Dry skin can be an indicator of a lot of things; she might be blowing her summer coat, or stressed out, or it could be dry because her diet's been messed up. I use a rubber shedding glove, and my dog loves it.

I would get a crate, even if you never close it. It's nice for the dog to have a place to go where nobody can bother her. Mine prefers to sleep in his crate anyway.

General advice: Don't panic. Get a TON of sleep before the dog comes home. Ask a ton of questions on the Rottie forums; pet owners are good people, and breed groups are great sources of advice.
posted by specialagentwebb at 12:57 PM on December 12, 2009

Best answer: I imagine the Rottie forum or your vet might be the best bet for some of these questions (and may already be answered there.)

That being said - my understanding is that dogs are not good "free-range" eaters and will overeat if you let them. Scheduled feeding times (and an amount calibrated to your dogs weight - likely on the food bag, or ask your vet) also gives you a better idea of when the dog needs to go outside.

Calibrate the length of the walks to your dog's energy level. Maybe start with two half-mile walks (morning and evening) and see how she reacts. Is she still buzzing with energy? Extend them. Is she comatose? Ease back.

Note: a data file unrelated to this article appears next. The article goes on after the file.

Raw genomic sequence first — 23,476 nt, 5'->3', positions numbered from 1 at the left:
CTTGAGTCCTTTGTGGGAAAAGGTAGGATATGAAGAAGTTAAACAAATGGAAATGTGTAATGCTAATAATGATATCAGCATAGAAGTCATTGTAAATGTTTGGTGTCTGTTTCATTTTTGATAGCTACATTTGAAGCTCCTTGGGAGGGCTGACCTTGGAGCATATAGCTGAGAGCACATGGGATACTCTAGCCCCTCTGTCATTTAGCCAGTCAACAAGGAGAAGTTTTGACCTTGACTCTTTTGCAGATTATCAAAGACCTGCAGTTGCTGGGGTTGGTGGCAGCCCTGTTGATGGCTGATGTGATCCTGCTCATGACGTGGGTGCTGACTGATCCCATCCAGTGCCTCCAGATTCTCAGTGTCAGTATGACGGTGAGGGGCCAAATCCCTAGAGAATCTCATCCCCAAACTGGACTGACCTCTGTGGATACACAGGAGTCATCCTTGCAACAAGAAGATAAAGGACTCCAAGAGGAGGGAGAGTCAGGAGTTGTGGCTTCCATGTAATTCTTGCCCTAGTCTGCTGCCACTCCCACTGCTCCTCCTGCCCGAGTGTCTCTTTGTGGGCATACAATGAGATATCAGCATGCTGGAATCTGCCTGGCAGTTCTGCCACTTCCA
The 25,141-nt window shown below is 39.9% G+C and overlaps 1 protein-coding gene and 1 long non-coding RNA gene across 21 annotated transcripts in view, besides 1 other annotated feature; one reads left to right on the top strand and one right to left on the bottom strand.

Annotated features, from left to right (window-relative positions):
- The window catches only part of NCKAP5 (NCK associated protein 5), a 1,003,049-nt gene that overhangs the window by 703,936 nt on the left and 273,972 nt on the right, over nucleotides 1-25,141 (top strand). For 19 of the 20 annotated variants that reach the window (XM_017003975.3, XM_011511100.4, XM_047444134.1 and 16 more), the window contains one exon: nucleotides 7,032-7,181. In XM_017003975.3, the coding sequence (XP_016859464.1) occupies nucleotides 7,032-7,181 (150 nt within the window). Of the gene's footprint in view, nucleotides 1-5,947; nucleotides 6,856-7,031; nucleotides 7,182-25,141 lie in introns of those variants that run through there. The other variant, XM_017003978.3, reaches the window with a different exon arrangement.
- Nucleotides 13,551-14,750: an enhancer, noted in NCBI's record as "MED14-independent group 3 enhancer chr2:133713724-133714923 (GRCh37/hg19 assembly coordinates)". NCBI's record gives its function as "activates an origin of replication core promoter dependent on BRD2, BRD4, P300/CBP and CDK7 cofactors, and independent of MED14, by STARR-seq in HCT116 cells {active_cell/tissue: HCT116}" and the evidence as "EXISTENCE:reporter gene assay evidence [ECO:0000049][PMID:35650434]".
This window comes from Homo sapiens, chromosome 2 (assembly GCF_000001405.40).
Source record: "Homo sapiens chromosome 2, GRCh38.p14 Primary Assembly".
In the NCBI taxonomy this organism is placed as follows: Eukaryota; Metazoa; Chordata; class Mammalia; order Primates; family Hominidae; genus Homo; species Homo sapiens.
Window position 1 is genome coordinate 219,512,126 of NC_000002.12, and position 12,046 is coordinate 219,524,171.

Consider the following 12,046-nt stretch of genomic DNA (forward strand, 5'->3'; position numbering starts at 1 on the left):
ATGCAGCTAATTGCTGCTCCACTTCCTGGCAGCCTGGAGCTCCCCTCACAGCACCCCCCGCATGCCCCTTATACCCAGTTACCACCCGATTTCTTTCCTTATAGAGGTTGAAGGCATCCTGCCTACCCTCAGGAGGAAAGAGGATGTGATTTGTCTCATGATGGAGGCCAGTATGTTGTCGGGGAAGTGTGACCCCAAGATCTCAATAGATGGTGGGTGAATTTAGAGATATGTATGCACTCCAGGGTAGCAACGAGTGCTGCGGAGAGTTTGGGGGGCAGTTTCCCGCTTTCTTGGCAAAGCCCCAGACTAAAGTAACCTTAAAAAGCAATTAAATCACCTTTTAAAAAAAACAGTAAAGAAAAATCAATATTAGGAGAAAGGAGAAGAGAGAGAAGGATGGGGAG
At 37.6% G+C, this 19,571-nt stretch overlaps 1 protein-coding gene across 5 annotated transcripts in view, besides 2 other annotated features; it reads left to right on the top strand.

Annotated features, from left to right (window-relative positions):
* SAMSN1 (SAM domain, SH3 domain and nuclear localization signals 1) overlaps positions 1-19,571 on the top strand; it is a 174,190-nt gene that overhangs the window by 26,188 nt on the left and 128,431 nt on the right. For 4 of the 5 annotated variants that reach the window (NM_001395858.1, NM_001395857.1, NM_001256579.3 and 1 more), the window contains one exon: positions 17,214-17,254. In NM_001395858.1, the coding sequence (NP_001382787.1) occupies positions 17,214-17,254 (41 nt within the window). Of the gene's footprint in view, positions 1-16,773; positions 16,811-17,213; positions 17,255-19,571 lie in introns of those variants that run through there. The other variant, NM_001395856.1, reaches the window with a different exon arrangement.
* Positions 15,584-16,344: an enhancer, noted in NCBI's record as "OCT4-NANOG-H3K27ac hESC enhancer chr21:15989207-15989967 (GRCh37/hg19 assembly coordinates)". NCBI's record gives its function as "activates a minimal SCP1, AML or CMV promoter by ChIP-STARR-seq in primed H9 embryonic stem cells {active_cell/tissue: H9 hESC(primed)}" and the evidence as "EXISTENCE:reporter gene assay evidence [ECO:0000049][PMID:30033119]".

Get her a dog bed, definitely - much more comfortable than sleeping on the floor, especially in the winter. If she's crate trained, having one is definitely a worth-while investment if you ever need to have her confined (while renovations are going on, many visitors are over, etc).. and even if you just leave the door open, it's her safe space.

Buy a ball, a squeakie toy and a rawhide. See what interests her.
posted by canine epigram at 12:58 PM on December 12, 2009

It's said often, but can't be overemphasized: a tired dog is a good dog. As she recuperates and adjusts, be sure to have a plan in place for regular exercise. My 65 lb lab loves 2 miles, 2x a day when she can get it!
posted by mozhet at 1:05 PM on December 12, 2009

Best answer: good for you for getting a rescue dog..

A few comments..

Try a bed, but be prepared for it not working...my Husky wants to eat every bed we give her...